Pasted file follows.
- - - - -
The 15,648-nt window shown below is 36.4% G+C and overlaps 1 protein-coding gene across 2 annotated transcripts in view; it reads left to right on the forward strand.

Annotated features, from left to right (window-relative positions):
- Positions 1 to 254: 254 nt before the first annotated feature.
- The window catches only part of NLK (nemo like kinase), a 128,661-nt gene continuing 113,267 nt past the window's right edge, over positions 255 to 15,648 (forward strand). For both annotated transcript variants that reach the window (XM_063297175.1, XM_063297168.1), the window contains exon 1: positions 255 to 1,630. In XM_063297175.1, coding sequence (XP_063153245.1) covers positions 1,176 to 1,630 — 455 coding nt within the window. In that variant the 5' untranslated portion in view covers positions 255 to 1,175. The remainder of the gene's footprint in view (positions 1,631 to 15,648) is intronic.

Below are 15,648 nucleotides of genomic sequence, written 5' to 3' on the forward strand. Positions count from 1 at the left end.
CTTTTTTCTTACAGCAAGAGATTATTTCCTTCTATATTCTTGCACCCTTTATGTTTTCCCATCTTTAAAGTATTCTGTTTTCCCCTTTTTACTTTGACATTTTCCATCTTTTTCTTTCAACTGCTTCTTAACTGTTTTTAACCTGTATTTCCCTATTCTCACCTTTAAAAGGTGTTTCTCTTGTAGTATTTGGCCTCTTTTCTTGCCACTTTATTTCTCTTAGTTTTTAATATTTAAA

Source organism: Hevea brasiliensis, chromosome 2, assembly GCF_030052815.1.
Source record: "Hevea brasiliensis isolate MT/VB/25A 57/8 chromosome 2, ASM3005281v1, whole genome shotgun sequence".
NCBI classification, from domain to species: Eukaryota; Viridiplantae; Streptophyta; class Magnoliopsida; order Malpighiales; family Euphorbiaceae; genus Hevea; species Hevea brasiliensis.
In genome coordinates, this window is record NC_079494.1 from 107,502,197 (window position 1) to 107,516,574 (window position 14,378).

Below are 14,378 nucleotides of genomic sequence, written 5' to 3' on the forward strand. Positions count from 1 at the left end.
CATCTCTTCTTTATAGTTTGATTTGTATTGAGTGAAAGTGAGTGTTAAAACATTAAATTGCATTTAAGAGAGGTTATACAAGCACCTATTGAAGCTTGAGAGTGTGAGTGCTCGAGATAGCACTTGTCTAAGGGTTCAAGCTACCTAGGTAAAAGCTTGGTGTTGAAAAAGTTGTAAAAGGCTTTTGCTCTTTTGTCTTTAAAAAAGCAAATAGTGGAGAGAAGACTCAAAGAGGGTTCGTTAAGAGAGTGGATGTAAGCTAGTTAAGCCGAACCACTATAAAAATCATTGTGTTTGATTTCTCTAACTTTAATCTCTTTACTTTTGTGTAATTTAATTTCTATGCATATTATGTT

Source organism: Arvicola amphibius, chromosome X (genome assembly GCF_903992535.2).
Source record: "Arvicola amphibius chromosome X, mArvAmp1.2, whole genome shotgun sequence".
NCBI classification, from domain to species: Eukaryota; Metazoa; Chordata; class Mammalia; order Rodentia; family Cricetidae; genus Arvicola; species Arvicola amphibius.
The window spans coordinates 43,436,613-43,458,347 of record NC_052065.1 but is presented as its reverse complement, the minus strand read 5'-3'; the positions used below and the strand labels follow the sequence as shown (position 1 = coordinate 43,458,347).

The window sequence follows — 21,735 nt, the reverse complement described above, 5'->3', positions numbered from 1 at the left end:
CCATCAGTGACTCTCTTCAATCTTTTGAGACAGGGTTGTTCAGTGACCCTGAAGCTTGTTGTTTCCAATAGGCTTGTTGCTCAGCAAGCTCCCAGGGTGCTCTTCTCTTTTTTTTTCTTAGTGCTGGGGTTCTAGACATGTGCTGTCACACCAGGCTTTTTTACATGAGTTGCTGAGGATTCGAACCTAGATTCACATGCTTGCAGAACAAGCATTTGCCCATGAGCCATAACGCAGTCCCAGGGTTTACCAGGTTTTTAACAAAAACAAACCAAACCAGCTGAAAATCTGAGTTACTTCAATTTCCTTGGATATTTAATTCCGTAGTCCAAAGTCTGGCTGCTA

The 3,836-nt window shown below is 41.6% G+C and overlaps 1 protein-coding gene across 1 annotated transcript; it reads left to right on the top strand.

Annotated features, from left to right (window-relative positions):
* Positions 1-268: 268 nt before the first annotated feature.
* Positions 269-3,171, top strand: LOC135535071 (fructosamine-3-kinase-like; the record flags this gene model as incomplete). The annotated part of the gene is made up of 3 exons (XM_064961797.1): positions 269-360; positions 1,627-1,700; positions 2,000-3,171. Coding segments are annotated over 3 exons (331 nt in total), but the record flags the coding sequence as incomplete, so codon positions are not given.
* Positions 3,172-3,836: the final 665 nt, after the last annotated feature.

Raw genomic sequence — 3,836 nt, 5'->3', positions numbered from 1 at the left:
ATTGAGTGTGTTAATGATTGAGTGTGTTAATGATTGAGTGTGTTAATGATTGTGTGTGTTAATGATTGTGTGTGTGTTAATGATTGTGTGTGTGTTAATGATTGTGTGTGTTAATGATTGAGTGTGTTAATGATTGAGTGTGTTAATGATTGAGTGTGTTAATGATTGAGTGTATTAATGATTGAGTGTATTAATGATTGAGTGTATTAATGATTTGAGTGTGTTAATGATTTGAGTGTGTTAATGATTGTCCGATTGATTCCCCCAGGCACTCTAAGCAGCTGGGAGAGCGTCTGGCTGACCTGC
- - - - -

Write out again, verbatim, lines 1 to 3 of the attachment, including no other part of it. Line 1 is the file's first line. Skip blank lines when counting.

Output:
The 15,648-nt window shown below is 36.4% G+C and overlaps 1 protein-coding gene across 2 annotated transcripts in view; it reads left to right on the forward strand.

Annotated features, from left to right (window-relative positions):
- Positions 1 to 254: 254 nt before the first annotated feature.